Of course bands like the Primitives (with their pushy manager) broke into the mainstream – but they were the exception. The Sarah Records bands remained stubbornly independent – not because of lack of potential or quality, but thru sheer righteous belief that art does not necessarily equal ‘product’ and commercial success would not lead to personal satisfaction.
It does intrigue me that Amelia Fletcher, in her day-job, after further education, rose to the very top of her profession at the Office of Fair Trading. Justice. Fairness. Accountability. Joe Public not getting taken for a ride by Big Business. All seems very in-tune with the vague ideologies of independent punk rock and the English idea of ‘fair play’.
Heavenly had a fresh-faced and bright-eyed optimism and old-fashioned Englishness about them, but being a part of the International Pop Underground -coined by Calvin Johnston and links with K Records and Riot Grrrl gave them a wider international appeal and audience.
When I mentioned Heavenly recently on social media, Arthur Andrew Jay (Groove Farm/The Total Rejection) expressed this heartfelt opinion.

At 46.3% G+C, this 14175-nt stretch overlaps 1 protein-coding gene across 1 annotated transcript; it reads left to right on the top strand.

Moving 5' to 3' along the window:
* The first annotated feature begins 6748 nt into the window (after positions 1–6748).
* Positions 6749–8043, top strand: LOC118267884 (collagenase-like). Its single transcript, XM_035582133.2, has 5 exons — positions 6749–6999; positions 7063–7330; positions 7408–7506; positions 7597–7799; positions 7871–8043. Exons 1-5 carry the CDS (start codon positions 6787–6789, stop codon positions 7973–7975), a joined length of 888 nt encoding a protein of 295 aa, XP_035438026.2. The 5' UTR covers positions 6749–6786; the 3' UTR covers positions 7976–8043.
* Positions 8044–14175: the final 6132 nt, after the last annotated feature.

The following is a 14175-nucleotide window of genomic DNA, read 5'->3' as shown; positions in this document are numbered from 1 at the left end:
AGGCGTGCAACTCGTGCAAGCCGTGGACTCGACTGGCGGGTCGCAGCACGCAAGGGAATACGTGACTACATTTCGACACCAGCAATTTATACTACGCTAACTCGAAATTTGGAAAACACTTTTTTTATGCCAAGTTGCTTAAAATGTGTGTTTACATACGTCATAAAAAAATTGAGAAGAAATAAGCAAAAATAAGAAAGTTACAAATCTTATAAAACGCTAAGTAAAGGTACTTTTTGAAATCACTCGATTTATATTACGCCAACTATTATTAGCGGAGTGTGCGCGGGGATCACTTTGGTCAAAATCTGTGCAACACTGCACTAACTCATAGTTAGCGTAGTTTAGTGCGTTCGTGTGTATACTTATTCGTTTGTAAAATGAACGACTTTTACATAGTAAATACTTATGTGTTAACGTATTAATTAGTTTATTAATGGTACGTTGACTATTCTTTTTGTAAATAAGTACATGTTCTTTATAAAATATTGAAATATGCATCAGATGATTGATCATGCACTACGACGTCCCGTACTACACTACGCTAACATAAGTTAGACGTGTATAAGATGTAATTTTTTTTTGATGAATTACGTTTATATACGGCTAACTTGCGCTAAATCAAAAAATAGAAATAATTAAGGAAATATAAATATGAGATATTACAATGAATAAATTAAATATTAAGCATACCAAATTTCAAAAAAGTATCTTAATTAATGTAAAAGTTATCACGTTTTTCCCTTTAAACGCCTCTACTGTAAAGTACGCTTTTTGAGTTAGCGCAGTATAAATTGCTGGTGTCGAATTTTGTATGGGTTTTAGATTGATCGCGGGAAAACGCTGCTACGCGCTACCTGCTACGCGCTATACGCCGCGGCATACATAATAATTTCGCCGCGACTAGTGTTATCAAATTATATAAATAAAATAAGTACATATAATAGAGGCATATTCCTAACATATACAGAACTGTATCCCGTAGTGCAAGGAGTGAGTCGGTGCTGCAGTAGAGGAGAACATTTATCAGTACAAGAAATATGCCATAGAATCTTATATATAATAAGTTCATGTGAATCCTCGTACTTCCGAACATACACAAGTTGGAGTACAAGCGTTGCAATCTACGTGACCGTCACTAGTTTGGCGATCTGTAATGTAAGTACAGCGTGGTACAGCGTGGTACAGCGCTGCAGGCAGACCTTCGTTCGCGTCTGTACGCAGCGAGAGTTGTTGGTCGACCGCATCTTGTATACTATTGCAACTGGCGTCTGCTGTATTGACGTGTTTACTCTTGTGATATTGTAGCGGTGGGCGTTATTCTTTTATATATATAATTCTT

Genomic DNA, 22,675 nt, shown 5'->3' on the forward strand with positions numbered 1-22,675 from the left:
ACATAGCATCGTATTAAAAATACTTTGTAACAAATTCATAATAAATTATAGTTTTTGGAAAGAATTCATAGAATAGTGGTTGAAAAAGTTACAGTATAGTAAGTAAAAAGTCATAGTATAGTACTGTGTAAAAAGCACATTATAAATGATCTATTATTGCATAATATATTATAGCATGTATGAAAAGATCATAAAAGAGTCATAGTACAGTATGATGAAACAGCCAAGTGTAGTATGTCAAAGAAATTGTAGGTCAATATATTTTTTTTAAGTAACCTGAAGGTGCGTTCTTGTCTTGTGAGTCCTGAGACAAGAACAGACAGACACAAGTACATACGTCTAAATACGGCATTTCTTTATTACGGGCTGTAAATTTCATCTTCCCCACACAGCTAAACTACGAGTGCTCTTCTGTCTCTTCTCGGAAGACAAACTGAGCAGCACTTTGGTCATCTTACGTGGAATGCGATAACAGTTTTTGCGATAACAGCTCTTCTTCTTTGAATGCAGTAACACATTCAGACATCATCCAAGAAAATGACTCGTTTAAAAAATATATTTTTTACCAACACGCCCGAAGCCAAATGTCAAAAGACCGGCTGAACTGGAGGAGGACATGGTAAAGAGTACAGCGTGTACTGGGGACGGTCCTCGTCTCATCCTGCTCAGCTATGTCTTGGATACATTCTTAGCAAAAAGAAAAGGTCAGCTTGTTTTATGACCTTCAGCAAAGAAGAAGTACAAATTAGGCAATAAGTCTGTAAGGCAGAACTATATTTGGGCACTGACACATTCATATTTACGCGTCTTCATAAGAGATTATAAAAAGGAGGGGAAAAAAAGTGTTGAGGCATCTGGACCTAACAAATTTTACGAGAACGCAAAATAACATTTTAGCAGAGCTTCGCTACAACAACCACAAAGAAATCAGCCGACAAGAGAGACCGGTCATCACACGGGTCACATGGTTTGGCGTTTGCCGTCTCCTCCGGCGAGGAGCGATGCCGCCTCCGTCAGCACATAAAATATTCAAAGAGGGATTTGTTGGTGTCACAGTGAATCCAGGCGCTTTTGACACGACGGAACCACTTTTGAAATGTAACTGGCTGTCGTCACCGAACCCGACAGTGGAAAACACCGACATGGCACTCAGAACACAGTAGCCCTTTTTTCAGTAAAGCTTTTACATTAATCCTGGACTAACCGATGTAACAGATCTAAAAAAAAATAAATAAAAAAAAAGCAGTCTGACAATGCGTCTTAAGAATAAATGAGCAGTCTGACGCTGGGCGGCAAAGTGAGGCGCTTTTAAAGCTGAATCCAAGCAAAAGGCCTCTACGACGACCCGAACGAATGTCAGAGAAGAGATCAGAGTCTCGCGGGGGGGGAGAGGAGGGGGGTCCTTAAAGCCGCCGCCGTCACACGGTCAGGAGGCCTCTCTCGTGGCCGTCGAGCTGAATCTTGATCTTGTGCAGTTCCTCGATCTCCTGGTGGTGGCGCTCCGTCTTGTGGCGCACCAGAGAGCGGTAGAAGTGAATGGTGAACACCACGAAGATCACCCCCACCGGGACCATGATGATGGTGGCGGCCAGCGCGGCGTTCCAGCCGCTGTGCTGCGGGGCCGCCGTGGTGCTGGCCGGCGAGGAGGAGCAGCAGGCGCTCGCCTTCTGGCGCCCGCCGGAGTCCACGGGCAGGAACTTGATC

Heavenly were such a brilliant band. VERY under-rated by many, and very loved by those that got it.
Peter is one of the best guitarists ever, and i don’t mean in a flash of technical way…very original, and off the wall in style, It annoys me so much when I can see absolute genius talent, get overlooked in favour of what those who decide these things tell us (Marr, Squire, Butler, etc… YAWN! )
Amelia’s songs were just perfect, and often with a serious point being made, but without the feeling you’re being lectured. .Opps! I’m writing a review here for you…But yes, they were ace as were all their other associated bands.
Cathy Rogers was a vital part of the band too. Her harmony vocals and keyboards became an integral part of the group… particularly ‘Atta Girl’, in which Amelia and Cathy sung in rapid-fire trade-off vocals.
Amelia Fletcher is an unsung heroine of the UK Pop underground: her indie-kid-Hepburn style is forever cool and her songs of love and disillusionment are classics. Songs covering rape meant it wasn’t all sweetness and light. There was a darkness too. Reissuing Heavenly material must bring back painful memories of the reason the band ended: Drummer Matthew Fletcher took his own life in 1996. It was five years later Amelia and Rob formed Tender Trap…
The Heavenly singles collection is just that: Heavenly. Near-perfect. Buzzcockian genius. I should have listened without prejudice at the time, but thankfully now, I have this compilation and have seen the error of my ways.
‘What Do I Get?’ and ‘I’m Sticking With You’ by the way, are two of the greatest songs ever written by the way… Heavenly.
All words Ged Babey